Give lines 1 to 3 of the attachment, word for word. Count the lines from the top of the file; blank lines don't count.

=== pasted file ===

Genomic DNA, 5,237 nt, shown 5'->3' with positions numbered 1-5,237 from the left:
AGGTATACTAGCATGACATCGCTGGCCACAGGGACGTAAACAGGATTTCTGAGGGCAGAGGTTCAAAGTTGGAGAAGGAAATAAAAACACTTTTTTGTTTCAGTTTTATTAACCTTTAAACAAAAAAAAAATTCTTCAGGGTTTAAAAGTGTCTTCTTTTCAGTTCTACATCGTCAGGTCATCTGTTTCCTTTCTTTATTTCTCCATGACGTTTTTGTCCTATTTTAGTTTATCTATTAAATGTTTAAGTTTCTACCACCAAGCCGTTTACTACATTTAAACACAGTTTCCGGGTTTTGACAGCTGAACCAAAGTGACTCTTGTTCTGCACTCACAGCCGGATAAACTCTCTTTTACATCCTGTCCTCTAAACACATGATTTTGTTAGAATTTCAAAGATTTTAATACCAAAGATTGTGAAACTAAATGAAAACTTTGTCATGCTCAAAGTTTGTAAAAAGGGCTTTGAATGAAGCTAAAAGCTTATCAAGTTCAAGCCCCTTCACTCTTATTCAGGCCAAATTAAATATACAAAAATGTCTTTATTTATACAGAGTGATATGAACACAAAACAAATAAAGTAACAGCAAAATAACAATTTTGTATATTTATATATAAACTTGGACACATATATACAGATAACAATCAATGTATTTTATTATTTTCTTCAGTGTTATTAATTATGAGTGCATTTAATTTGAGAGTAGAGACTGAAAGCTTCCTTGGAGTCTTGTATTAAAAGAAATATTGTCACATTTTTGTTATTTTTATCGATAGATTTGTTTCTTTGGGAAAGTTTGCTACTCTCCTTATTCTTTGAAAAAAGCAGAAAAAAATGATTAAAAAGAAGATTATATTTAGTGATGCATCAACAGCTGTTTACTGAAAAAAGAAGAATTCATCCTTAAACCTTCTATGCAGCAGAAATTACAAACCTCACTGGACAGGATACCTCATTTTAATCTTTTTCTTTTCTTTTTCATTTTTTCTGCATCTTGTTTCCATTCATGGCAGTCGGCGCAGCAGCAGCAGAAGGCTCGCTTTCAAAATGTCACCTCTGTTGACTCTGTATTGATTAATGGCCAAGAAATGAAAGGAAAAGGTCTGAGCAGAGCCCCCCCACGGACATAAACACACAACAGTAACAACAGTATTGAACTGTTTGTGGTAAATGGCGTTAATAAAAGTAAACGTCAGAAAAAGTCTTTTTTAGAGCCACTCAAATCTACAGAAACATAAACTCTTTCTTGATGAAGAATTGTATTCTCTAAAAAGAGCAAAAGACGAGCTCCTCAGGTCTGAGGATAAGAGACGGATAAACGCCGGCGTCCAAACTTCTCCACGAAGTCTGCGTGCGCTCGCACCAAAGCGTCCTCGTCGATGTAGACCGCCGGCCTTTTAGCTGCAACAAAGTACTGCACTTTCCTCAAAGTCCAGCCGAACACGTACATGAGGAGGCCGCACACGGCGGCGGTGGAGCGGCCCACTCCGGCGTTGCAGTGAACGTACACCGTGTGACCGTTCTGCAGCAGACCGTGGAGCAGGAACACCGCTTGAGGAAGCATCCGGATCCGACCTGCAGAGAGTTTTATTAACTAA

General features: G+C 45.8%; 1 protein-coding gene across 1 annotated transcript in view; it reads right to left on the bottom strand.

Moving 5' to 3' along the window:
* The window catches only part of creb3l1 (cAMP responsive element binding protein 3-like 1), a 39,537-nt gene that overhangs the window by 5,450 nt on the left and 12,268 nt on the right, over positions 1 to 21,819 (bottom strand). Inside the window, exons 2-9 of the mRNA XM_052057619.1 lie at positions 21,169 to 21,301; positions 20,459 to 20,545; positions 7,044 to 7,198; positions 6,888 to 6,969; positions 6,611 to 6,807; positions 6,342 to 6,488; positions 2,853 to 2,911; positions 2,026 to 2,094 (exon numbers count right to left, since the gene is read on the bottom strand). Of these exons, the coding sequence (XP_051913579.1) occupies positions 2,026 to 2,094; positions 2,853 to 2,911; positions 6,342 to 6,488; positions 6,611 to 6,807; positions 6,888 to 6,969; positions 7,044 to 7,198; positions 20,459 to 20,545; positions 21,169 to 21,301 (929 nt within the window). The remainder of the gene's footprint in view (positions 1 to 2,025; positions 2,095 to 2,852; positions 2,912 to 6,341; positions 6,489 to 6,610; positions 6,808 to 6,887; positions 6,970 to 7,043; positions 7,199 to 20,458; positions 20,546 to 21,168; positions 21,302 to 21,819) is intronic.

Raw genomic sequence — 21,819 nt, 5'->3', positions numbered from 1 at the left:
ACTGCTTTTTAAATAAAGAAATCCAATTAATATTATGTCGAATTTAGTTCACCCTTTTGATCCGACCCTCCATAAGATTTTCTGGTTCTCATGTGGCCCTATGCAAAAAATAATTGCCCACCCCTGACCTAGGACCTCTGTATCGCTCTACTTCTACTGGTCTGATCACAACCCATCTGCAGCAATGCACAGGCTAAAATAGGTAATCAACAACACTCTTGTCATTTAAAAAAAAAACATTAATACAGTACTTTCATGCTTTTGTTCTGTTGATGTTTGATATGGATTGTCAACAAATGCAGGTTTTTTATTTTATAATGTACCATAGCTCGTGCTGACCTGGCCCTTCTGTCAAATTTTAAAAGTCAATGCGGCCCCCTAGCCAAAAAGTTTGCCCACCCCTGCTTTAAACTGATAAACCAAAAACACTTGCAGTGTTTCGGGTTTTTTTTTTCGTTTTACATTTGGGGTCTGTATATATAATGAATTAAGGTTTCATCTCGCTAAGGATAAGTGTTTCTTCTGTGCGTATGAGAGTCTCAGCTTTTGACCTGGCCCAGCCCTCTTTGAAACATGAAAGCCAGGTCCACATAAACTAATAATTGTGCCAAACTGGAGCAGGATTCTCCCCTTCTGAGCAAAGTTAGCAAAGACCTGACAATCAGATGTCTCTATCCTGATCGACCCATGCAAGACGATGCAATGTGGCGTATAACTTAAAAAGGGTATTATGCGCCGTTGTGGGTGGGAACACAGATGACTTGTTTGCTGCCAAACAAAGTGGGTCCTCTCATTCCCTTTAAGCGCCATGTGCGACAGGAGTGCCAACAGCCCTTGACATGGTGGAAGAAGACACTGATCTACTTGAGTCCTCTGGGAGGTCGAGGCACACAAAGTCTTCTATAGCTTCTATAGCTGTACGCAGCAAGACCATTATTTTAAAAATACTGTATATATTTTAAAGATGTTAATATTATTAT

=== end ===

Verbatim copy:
Genomic DNA, 5,237 nt, shown 5'->3' with positions numbered 1-5,237 from the left:
AGGTATACTAGCATGACATCGCTGGCCACAGGGACGTAAACAGGATTTCTGAGGGCAGAGGTTCAAAGTTGGAGAAGGAAATAAAAACACTTTTTTGTTTCAGTTTTATTAACCTTTAAACAAAAAAAAAATTCTTCAGGGTTTAAAAGTGTCTTCTTTTCAGTTCTACATCGTCAGGTCATCTGTTTCCTTTCTTTATTTCTCCATGACGTTTTTGTCCTATTTTAGTTTATCTATTAAATGTTTAAGTTTCTACCACCAAGCCGTTTACTACATTTAAACACAGTTTCCGGGTTTTGACAGCTGAACCAAAGTGACTCTTGTTCTGCACTCACAGCCGGATAAACTCTCTTTTACATCCTGTCCTCTAAACACATGATTTTGTTAGAATTTCAAAGATTTTAATACCAAAGATTGTGAAACTAAATGAAAACTTTGTCATGCTCAAAGTTTGTAAAAAGGGCTTTGAATGAAGCTAAAAGCTTATCAAGTTCAAGCCCCTTCACTCTTATTCAGGCCAAATTAAATATACAAAAATGTCTTTATTTATACAGAGTGATATGAACACAAAACAAATAAAGTAACAGCAAAATAACAATTTTGTATATTTATATATAAACTTGGACACATATATACAGATAACAATCAATGTATTTTATTATTTTCTTCAGTGTTATTAATTATGAGTGCATTTAATTTGAGAGTAGAGACTGAAAGCTTCCTTGGAGTCTTGTATTAAAAGAAATATTGTCACATTTTTGTTATTTTTATCGATAGATTTGTTTCTTTGGGAAAGTTTGCTACTCTCCTTATTCTTTGAAAAAAGCAGAAAAAAATGATTAAAAAGAAGATTATATTTAGTGATGCATCAACAGCTGTTTACTGAAAAAAGAAGAATTCATCCTTAAACCTTCTATGCAGCAGAAATTACAAACCTCACTGGACAGGATACCTCATTTTAATCTTTTTCTTTTCTTTTTCATTTTTTCTGCATCTTGTTTCCATTCATGGCAGTCGGCGCAGCAGCAGCAGAAGGCTCGCTTTCAAAATGTCACCTCTGTTGACTCTGTATTGATTAATGGCCAAGAAATGAAAGGAAAAGGTCTGAGCAGAGCCCCCCCACGGACATAAACACACAACAGTAACAACAGTATTGAACTGTTTGTGGTAAATGGCGTTAATAAAAGTAAACGTCAGAAAAAGTCTTTTTTAGAGCCACTCAAATCTACAGAAACATAAACTCTTTCTTGATGAAGAATTGTATTCTCTAAAAAGAGCAAAAGACGAGCTCCTCAGGTCTGAGGATAAGAGACGGATAAACGCCGGCGTCCAAACTTCTCCACGAAGTCTGCGTGCGCTCGCACCAAAGCGTCCTCGTCGATGTAGACCGCCGGCCTTTTAGCTGCAACAAAGTACTGCACTTTCCTCAAAGTCCAGCCGAACACGTACATGAGGAGGCCGCACACGGCGGCGGTGGAGCGGCCCACTCCGGCGTTGCAGTGAACGTACACCGTGTGACCGTTCTGCAGCAGACCGTGGAGCAGGAACACCGCTTGAGGAAGCATCCGGATCCGACCTGCAGAGAGTTTTATTAACTAA

General features: G+C 45.8%; 1 protein-coding gene across 1 annotated transcript in view; it reads right to left on the bottom strand.